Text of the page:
FDIC Seeks Fees to Shore Up Reserve
Wednesday, September 30, 2009
With banks failing faster than the government expected a few months ago, the federal agency that insures deposits on Tuesday called for a $45 billion cash infusion from the banking industry, seeking to raise additional funds needed to continue protecting deposits.
The Federal Deposit Insurance Corp. proposed that banks pay three-years worth of government fees by year's end. Banks pay fees into the FDIC's fund, which is used to protect depositors in case a bank fails.
Agency officials said that the fees would supply ample cash to the FDIC and allow the agency to begin to rebuild its deposit insurance fund, which has been battered by more than 100 bank failures in 18 months.
The plan reflected the dire state of the banking industry even as the economy recovers. The FDIC increased its estimate on expected losses on bank failures over the next five years to $100 billion -- $30 billion more than it projected just four months ago. Banks are still losing billions of dollars on troubled loans for homes and commercial real estate.
The FDIC's proposal strikes a middleground between two other widely discussed options, which included charging the banking industry a special new fee or tapping a line of credit from the Treasury Department.
"I think that the American people would prefer to see an end to policies that look to the federal balance sheet as the remedy to every problem," FDIC Chairman Sheila C. Bair said Tuesday.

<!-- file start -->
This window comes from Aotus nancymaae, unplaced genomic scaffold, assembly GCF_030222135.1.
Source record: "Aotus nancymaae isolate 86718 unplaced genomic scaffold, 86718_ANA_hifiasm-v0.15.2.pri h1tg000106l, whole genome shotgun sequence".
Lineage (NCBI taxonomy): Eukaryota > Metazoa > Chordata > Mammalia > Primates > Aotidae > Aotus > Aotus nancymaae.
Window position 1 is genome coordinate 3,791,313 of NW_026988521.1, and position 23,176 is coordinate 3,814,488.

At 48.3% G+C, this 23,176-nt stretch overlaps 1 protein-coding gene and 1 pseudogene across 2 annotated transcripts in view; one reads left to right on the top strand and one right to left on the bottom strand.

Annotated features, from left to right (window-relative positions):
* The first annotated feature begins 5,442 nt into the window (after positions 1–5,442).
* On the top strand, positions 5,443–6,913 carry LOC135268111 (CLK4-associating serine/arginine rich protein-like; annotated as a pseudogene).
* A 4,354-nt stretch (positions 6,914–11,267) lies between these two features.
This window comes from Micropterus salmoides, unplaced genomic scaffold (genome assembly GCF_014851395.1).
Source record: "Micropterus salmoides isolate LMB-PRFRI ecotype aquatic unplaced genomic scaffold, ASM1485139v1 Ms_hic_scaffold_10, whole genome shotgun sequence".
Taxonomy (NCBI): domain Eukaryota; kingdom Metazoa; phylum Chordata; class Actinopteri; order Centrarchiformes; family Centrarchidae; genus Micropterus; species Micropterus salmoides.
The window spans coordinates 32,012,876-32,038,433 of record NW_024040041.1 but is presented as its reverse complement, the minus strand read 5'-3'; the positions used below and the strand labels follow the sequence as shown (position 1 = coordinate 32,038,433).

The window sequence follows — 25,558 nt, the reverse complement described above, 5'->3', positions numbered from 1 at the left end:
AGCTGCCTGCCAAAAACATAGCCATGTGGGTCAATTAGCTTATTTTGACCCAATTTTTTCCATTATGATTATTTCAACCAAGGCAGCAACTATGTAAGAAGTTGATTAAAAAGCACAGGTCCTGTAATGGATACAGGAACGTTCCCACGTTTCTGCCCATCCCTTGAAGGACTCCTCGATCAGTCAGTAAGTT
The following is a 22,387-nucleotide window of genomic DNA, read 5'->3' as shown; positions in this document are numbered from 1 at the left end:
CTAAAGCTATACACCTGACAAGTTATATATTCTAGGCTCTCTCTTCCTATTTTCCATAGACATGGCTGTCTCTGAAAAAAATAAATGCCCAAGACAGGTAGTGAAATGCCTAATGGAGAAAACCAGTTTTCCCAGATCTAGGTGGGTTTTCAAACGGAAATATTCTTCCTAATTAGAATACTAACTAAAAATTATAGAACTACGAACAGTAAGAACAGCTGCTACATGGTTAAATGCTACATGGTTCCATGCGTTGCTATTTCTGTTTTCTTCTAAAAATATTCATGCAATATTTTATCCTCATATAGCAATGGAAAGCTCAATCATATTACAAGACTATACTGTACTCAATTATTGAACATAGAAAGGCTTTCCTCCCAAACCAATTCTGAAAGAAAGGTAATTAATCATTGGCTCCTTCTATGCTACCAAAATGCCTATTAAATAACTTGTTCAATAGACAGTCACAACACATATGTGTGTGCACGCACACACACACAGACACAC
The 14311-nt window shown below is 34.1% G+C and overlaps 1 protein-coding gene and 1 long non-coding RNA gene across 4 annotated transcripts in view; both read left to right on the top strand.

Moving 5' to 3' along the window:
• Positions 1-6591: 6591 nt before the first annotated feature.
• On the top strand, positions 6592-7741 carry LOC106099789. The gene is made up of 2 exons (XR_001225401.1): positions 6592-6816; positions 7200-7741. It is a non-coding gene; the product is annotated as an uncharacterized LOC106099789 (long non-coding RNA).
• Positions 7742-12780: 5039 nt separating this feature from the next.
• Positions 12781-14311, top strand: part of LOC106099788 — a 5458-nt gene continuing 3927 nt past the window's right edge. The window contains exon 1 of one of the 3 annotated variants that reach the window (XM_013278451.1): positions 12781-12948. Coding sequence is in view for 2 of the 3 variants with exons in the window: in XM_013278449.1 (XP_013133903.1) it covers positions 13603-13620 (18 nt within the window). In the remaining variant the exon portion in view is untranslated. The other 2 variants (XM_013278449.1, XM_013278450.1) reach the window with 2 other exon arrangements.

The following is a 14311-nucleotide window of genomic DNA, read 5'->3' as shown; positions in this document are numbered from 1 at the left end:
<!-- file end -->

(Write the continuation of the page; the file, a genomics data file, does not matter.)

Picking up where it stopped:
Bair stressed that going to the Treasury remained an option, adding that the announcement is a "nonevent" for depositors, who are protected for up to the federal limit of $250,000 per bank.
"We have tons of money to protect insured depositors under any scenario," Bair said.
By and large, banks supported the plan. They'll have to fork over more money sooner to the agency, but they'll receive a credit on their books for the prepayment. As a result, the move should have only a minimal effect on their business.
"Banks are committed as ever to assuring the health of the FDIC because we understand the importance of deposit insurance to bank customers everywhere," said James Chessen, chief economist of the American Bankers Association. "At this critical time, when the economy is just beginning its recovery, looking to options that are less pro-cyclical and that spread the cost over time is the right policy."
Some experts, however, said tapping the Treasury line of credit would have been a smart alternative because it would have avoided putting any new pressure on the struggling banking industry.
"I'm a little concerned that in their zeal to rebuild the insurance fund and fix the system, they do it so quickly, they kill the patient," said Rick Weiss, director of banks and thrift research at Janney Montgomery Scott. "You do need to accept that you're living with bad decisions of the past four or five years."